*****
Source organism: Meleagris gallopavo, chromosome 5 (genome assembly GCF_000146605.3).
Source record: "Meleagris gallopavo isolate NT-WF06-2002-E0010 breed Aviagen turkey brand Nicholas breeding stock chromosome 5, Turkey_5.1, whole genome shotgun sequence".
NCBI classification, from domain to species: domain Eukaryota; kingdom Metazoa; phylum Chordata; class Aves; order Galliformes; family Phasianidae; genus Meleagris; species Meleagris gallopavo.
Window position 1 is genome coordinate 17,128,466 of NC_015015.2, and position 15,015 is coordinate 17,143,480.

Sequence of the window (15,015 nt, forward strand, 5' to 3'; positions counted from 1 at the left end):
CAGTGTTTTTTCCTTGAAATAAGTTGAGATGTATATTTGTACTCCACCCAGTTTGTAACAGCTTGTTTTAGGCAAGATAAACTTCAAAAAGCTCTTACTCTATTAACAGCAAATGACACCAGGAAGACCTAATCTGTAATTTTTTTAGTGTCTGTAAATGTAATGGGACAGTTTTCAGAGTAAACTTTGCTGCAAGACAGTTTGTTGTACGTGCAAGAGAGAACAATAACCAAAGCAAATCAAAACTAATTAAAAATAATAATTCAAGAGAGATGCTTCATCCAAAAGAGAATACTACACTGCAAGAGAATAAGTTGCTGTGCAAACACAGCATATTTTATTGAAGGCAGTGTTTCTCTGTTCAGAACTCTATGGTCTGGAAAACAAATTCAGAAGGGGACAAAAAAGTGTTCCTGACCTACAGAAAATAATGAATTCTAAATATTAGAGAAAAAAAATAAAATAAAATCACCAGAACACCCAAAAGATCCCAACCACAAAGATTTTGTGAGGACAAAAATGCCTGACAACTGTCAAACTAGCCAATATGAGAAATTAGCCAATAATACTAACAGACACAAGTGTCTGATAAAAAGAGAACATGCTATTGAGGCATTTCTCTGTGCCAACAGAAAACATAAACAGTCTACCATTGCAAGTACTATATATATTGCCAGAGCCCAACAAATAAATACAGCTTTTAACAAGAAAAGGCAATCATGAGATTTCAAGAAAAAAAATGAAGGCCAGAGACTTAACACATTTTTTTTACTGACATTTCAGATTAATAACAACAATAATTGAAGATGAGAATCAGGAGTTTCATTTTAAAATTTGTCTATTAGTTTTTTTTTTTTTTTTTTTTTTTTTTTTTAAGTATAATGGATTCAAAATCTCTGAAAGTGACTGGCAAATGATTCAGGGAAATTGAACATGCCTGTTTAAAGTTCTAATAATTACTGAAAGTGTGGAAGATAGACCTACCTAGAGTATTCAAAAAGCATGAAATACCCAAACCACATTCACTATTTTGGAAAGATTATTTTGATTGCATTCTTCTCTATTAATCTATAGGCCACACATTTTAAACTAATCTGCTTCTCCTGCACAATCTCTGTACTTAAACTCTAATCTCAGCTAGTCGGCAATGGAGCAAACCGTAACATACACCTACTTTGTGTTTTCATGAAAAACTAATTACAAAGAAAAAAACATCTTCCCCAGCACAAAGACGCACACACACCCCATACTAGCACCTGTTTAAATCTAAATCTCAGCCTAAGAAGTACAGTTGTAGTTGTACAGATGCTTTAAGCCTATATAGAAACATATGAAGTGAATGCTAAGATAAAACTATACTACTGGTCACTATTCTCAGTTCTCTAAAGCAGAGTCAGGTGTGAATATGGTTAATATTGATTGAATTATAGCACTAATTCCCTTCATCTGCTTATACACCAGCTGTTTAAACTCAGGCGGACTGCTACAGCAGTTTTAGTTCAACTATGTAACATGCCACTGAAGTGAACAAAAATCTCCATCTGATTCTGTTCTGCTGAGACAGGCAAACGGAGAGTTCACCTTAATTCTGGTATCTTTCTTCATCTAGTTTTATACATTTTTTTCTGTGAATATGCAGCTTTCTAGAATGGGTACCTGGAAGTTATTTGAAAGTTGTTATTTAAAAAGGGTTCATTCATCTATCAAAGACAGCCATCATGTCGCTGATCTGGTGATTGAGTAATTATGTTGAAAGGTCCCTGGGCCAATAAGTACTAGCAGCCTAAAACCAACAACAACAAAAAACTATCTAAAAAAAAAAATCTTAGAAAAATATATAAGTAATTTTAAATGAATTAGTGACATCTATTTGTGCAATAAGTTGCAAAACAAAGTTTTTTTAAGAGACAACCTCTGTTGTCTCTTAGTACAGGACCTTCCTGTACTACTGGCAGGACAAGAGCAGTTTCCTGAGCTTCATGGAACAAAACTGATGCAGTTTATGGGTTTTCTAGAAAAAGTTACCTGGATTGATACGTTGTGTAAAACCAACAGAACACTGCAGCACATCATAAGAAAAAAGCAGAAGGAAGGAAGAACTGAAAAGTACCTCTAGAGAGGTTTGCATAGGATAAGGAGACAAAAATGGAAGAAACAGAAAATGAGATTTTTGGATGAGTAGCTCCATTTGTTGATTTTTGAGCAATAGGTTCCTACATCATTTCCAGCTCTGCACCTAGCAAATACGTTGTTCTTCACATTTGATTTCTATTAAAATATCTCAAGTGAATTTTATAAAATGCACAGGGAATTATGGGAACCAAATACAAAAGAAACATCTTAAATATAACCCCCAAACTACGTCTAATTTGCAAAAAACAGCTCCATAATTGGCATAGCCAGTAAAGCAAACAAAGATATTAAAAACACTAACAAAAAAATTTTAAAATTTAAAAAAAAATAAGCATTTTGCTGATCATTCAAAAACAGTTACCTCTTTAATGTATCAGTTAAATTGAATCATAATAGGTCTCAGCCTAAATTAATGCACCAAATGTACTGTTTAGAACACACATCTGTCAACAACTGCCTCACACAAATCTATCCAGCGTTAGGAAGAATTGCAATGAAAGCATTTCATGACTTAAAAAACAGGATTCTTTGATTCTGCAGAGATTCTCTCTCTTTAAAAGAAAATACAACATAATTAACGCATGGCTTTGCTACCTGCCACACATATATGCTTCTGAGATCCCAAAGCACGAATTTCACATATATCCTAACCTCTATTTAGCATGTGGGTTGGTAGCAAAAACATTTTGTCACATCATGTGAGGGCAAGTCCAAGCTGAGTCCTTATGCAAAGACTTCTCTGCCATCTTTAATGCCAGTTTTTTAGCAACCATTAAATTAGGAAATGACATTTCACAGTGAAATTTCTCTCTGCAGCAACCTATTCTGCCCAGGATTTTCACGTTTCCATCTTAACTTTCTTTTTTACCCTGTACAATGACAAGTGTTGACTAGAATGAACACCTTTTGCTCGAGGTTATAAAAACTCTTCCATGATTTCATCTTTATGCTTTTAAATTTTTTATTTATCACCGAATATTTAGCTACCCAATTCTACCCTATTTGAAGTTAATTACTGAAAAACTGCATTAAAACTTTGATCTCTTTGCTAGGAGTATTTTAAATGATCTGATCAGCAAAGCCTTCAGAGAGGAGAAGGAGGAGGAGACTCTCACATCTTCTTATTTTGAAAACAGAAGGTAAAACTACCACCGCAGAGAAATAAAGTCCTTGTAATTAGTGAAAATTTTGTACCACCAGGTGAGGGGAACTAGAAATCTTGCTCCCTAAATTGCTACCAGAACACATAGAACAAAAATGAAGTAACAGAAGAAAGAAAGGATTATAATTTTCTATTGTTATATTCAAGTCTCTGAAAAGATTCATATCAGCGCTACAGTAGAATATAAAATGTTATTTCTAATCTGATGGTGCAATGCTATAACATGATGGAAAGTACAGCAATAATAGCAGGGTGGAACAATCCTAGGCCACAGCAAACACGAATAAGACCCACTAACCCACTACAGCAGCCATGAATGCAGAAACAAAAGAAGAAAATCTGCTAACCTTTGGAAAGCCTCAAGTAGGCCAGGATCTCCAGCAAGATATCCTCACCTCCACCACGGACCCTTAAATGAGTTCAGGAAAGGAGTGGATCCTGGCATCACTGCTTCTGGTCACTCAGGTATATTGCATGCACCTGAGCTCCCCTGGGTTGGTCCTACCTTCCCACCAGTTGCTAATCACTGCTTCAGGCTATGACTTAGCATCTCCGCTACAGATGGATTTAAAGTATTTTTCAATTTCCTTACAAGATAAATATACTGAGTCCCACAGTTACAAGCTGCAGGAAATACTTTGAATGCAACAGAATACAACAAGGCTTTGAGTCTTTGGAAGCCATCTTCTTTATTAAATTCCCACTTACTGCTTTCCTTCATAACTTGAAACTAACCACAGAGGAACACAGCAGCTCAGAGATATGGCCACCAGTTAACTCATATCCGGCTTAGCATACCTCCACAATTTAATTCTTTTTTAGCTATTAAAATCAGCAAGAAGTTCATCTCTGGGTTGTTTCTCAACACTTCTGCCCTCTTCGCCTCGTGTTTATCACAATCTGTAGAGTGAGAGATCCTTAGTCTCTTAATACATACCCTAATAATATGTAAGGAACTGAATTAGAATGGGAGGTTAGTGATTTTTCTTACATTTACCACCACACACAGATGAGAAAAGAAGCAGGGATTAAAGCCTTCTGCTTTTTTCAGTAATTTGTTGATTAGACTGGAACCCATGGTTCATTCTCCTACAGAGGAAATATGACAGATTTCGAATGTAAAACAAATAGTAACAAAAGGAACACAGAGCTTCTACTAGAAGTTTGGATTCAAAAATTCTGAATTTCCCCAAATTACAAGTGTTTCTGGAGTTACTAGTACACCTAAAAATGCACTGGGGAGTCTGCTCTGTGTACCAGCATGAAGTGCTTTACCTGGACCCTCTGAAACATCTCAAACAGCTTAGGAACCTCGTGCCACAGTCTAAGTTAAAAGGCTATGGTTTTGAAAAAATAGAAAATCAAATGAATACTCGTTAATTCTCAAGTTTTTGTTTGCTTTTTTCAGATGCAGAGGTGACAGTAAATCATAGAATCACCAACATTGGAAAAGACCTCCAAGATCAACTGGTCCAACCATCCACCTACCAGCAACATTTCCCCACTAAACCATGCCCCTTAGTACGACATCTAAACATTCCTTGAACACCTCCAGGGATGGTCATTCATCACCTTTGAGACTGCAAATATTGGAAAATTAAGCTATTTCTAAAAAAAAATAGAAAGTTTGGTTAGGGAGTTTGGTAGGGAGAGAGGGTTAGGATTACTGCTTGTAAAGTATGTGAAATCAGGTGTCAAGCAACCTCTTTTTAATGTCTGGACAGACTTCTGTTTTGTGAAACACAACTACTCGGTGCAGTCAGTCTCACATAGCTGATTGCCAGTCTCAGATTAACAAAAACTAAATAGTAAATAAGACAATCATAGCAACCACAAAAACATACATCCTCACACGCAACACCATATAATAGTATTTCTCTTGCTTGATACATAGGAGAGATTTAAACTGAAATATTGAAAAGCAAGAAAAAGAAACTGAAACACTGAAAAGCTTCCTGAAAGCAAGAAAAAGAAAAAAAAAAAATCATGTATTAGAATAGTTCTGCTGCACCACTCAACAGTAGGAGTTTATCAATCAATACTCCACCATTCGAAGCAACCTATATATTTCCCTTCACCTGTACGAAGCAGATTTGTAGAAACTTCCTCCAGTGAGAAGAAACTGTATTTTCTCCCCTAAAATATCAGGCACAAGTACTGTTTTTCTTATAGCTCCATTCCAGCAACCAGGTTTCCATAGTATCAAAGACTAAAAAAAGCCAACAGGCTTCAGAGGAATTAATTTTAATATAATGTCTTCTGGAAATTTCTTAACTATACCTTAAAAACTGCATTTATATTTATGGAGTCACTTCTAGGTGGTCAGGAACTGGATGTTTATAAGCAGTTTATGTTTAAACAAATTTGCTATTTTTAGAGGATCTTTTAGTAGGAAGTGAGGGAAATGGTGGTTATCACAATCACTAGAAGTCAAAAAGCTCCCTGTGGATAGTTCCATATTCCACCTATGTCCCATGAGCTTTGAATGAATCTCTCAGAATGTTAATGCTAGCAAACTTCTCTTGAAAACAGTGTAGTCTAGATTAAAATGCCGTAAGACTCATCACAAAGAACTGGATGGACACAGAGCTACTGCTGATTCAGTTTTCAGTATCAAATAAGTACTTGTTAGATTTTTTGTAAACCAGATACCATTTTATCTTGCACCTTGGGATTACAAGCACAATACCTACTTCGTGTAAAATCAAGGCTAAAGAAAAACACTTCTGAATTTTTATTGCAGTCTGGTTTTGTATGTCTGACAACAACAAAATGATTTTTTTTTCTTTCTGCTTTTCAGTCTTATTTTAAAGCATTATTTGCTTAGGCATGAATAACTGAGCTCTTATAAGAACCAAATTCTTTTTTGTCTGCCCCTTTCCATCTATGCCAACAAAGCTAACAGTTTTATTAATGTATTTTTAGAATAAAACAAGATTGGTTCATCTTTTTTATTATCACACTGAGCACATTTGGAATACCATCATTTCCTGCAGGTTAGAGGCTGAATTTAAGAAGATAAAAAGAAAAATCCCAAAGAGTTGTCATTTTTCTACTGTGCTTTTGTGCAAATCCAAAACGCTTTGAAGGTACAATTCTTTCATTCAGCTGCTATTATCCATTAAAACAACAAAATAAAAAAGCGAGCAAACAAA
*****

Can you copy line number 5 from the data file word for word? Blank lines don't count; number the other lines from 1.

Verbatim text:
Sequence of the window (15,015 nt, forward strand, 5' to 3'; positions counted from 1 at the left end):